Meghan Dollar, a lobbyist for the influential Colorado Municipal League which helped draft the bill, said many cities represented by the organization have voiced concerns about housing costs but have avoided introducing such policies for fear of violating the Telluride ruling.
“So what we’re trying to do is clear the air, get rid of the gray area, and make it black and white,” Dollar said.
The bill doesn’t change the state’s existing prohibition on rent control. But it seizes on an opening left by the Colorado Supreme Court in the Telluride ruling: While policies requiring affordable housing in developments — known as inclusionary housing — constitute rent control, the General Assembly still has the power to change or clarify state statute.
The bill’s sponsors say they are leaving it up to local governments to decide whether inclusionary housing policies are right for them.
“It is narrowly tailored to allow local governments the authority to promote affordable housing in their communities,” Gonzales-Gutierrez said. “The state is not mandating local governments to make decisions that are right for their community.”
Colorado Apartment Association argues that as written, House Bill 1117 gives cities and counties broad latitude to impose onerous requirements on developers without requiring local governments to pitch in.
Hamrick said the bill should require local governments to pitch in funding, waive development requirements or offer other incentives, such as increased density, that are “economically equivalent” to the financial cost of setting aside affordable units.
“But if you don’t do anything, all you’re doing is giving local governments the tool to act as a de facto, anti-growth limitation, or a de facto system of benefits where the other residents pay for the reduced rent that they mandate,” he added.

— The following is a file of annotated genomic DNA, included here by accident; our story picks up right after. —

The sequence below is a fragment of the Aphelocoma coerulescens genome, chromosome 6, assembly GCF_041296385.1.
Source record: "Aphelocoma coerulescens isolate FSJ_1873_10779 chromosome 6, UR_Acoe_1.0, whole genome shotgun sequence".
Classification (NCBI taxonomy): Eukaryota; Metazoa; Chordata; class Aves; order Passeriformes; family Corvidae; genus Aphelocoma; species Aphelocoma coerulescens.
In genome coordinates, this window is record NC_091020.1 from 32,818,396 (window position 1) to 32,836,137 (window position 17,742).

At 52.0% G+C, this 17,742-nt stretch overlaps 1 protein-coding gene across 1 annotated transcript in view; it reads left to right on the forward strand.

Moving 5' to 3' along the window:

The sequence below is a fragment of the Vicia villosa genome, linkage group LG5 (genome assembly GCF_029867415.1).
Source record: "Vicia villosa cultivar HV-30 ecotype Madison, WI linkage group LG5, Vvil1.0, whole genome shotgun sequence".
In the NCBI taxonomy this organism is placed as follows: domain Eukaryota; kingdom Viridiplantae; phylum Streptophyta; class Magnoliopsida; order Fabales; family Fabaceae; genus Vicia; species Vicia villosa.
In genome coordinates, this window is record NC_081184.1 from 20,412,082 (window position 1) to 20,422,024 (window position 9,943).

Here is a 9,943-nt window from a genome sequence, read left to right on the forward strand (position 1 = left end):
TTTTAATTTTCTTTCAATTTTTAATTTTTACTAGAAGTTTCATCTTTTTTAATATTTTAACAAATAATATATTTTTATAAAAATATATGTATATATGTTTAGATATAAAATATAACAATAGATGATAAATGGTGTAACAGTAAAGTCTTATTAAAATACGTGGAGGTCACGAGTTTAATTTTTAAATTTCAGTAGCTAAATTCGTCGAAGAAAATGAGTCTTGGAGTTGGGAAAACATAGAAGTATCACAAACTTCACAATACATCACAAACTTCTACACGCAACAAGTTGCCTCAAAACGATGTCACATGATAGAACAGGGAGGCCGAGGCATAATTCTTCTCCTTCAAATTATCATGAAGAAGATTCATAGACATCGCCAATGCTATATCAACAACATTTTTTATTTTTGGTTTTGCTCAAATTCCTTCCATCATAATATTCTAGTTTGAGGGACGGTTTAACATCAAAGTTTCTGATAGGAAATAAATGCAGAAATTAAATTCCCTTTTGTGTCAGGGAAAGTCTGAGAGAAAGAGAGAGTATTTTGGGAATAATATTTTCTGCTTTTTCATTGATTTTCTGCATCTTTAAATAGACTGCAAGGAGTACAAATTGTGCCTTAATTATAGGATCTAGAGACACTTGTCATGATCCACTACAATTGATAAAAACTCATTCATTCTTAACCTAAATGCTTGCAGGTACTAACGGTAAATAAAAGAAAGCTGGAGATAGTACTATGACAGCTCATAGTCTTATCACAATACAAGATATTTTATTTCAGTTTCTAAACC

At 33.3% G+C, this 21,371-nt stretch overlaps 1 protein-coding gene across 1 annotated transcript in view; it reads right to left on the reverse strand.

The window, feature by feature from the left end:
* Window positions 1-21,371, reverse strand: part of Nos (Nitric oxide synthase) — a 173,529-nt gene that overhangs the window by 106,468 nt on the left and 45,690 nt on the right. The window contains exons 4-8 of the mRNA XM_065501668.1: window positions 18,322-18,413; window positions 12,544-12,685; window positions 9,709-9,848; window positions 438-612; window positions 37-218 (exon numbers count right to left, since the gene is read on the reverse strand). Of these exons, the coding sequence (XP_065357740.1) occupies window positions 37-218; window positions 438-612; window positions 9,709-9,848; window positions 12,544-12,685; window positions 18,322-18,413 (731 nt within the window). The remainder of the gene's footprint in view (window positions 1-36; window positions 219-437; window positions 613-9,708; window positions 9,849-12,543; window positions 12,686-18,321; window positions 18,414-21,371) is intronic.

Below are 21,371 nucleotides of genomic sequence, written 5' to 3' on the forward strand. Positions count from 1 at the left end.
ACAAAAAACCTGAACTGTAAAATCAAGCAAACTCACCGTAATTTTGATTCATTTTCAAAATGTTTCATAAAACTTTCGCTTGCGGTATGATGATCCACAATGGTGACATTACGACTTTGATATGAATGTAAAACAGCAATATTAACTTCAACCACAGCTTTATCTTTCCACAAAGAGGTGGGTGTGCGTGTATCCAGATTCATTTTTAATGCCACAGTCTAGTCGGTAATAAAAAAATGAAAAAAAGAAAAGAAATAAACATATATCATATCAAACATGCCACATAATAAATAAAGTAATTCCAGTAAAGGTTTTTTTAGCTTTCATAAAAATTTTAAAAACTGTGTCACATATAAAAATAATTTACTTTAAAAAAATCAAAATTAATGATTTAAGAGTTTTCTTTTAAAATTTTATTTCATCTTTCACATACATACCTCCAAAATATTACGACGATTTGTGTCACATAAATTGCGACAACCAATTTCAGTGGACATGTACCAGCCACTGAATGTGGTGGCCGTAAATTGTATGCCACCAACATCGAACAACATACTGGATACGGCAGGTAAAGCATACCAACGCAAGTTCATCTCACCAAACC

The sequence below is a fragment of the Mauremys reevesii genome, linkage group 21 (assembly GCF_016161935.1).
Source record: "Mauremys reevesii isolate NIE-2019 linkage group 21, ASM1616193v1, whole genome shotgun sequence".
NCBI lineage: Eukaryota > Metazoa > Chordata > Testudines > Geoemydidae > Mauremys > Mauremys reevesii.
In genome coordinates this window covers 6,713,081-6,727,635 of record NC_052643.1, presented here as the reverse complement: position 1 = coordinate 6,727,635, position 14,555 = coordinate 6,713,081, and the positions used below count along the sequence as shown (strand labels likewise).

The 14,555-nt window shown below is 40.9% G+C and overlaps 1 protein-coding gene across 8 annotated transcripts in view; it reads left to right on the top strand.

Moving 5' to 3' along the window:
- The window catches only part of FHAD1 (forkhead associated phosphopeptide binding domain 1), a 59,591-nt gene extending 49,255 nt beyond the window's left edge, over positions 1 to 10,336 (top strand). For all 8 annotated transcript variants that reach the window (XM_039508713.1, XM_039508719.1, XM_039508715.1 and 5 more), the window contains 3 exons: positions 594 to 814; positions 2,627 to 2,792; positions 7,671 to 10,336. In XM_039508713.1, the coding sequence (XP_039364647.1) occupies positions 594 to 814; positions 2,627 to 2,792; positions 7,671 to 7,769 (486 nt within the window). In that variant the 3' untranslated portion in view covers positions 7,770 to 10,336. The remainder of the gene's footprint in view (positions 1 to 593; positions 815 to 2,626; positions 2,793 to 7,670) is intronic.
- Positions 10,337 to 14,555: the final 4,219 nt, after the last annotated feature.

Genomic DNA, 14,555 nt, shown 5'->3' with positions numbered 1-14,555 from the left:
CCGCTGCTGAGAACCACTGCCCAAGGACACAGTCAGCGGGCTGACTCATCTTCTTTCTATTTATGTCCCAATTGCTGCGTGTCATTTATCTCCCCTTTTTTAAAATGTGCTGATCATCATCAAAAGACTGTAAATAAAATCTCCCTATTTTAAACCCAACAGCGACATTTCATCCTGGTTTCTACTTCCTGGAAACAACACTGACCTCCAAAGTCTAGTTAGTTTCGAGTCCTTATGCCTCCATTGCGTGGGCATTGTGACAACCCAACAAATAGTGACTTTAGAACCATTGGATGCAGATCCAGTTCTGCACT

Opponents also want to see more specific guidelines for cities as part of the legislation. The Colorado Apartment Association has suggested an amendment to cap the percentage of units in a development that can be subject to affordable requirements at 20%, and to limit the affordability to 80% of average area rent.
That change was requested by Rep. Kevin Van Winkle, a Highlands Ranch Republican, during the meeting of the House Transportation and Local Government committee. It was rejected by the Democratic-controlled panel.
Lontine said local officials, not state legislators, should make those judgment calls. She pointed to a program in the city of Boulder, which requires residential developers to set aside 25% of units in a project for affordable housing, although in many cases, the city contributes funds, developers can pay fees or build some of those units off-site to meet the requirement.
“If we put a cap that’s lower than 25%, then we’d make Boulder’s program illegal,” Lontine said. “We just think it needs to be a local decision.”
Advocates argue the problems cited by opponents haven’t materialized in the growing number of cities turning to inclusionary policies across the United States. Cities and counties won’t impose project-killing requirements, because it’s also in their best interest to get projects built, said Dollar of the Colorado Municipal League.
“What this bill does is it creates a direct line for local governments to work with developers … to increase and promote affordable housing,” Dollar said. “It doesn’t do a service to anyone to require so much affordable housing that there is no development.”
So far, the bill has not drawn any support from Republicans, Lontine said, and has no GOP co-sponsors.
Rep. Andy Pico, a Colorado Springs Republican, said while affordable housing is an urgent problem in Colorado, he opposes requiring developers to build affordable units.
“What you’re going to do is you’re going to undermine the construction of a new housing,” Pico said. “It is not rent-controlled by the strict definition of the term. But it is rent control in effect because you’re requiring percentages within the construction.”
House Bill 1117 is slated to be debated on the House floor later this week.
CORRECTION: This story was updated at 5:10 p.m. on March 22, 2021 to clarify the ruling in the Telluride case.